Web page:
On Thursday, the brightest comet of the year, Comet Leonard, also known as Comet C/2021 A1, passed by Venus on its way out of the Solar System, never to return.
Comet Leonard made its closest approach to Earth on December 12, at which point it was still more than 21 million miles away from Earth, about 88 times the distance from Earth to the moon. The comet currently can be spotted low in the evening sky, just after sunset. According to Arizona University’s A News, the comet can be seen low in the southwestern sky just around sunset. Leonard will make its closest pass at the sun on January 3, will then disappear for 80,000 years.
The comet was named after its discoverer, Gregory Leonard, a senior research specialist at the University of Arizona Lunar and Planetary Laboratory who found the comet during a routine observation run last January 3.
Leonard last passed through this section of the solar system 80,000 years ago and then again 40,000 years ago.
“This is the last time we are going to see the comet,” Leonard said. “It’s speeding along at escape velocity, 44 miles per second. After its slingshot around the sun, it will be ejected from our solar system, and it may stumble into another star system millions of years from now.”
Even if anyone is around to notice the comet’s next pass in 80,000 years, it may not happen. By late November, observers noticed not getting brighter as comets should during their approach to the sun.
The appearance of the new light in the night sky could have much bigger implications for the earth-bound. Such an appearance was described in the Biblical prophecy of Balaam which hails the appearance of a new star as the precursor to Messiah.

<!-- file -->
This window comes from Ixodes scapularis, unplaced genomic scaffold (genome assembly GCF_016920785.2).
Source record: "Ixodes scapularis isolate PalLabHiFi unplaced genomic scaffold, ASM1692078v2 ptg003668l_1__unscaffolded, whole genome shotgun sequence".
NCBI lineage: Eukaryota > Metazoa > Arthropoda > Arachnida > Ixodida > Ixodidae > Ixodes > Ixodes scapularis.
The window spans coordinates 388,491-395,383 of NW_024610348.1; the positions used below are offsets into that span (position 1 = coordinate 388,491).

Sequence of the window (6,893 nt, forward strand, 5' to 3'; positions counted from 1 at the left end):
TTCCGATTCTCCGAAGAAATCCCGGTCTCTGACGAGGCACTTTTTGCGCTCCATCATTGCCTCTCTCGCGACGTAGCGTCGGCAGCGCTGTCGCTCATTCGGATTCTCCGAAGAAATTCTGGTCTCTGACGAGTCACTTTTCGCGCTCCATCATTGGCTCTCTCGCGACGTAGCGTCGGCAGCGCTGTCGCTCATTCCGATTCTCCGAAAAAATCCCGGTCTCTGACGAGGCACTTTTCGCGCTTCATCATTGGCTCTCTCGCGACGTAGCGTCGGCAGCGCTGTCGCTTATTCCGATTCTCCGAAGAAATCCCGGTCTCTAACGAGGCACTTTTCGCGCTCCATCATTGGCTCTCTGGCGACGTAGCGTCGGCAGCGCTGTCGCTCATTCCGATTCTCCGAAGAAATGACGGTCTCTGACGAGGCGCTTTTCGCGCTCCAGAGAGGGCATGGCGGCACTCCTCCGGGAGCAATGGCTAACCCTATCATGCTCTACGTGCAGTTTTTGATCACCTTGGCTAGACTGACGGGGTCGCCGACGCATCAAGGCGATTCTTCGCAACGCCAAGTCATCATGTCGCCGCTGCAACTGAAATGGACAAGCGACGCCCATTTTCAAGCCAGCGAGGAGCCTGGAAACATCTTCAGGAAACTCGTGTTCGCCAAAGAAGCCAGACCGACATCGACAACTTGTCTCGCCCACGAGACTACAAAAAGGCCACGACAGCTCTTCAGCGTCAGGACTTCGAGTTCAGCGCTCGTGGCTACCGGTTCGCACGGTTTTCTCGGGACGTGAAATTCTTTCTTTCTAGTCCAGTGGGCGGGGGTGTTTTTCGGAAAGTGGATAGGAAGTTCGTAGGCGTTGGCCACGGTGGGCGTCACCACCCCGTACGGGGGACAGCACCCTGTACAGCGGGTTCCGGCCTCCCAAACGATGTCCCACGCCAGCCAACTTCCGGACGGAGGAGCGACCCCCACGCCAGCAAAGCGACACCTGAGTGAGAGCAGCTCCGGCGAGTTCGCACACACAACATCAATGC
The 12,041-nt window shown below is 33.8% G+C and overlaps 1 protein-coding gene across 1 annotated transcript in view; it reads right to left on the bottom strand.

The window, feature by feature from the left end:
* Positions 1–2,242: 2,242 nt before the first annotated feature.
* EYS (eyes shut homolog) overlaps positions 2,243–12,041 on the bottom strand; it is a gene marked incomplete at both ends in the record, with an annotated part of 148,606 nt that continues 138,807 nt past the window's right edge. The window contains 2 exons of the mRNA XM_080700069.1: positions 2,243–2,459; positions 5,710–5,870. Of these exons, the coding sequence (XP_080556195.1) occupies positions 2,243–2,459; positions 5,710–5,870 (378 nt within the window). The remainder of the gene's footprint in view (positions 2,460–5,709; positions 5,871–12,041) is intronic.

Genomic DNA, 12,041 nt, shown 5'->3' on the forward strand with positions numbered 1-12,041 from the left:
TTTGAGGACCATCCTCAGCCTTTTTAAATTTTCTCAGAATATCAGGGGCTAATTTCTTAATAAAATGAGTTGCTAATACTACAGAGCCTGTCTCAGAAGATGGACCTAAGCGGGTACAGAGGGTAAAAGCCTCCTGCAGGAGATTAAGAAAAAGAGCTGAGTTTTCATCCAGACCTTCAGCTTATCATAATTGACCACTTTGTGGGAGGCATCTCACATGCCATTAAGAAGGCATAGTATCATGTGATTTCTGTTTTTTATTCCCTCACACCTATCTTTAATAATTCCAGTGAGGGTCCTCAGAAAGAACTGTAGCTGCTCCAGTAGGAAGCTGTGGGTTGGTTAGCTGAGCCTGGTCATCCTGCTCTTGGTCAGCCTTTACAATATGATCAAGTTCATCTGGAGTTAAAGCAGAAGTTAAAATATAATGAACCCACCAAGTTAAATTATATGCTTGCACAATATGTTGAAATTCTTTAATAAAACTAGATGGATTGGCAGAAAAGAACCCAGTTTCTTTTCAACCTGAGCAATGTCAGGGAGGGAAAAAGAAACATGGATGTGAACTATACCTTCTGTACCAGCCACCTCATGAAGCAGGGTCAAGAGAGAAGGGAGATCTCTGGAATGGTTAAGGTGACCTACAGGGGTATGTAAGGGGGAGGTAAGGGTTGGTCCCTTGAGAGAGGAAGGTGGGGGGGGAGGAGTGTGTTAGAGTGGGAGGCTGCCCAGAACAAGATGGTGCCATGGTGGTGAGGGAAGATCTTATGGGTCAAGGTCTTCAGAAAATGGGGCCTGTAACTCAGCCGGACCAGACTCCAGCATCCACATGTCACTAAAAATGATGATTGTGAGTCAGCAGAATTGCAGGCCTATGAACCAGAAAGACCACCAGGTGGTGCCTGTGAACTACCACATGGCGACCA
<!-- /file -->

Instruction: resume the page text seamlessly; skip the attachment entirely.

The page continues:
I see him, but not now; I behold him, but not nigh; there shall step forth a star out of Yakov, and a scepter shall rise out of Yisrael, and shall smite through the corners of Moab, and break down all the sons of Seth. Numbers 24:17
“It’s not great news. The comet should be brighter and brighter,” Quanzhi Ye, an astronomer at the University of Maryland who specializes in comets, told Space.com. “If it’s not getting brighter then something’s wrong, but we don’t know exactly what at this stage.”
Some experts suggest the comet may be falling apart.
“Comets do all sorts of weird things,” Ye said. “Sometimes they disintegrate before reaching perihelion, sometimes after, and there are even hypotheses saying that comets can disintegrate when they’re farther out from the sun. So we won’t know until we see it happen.”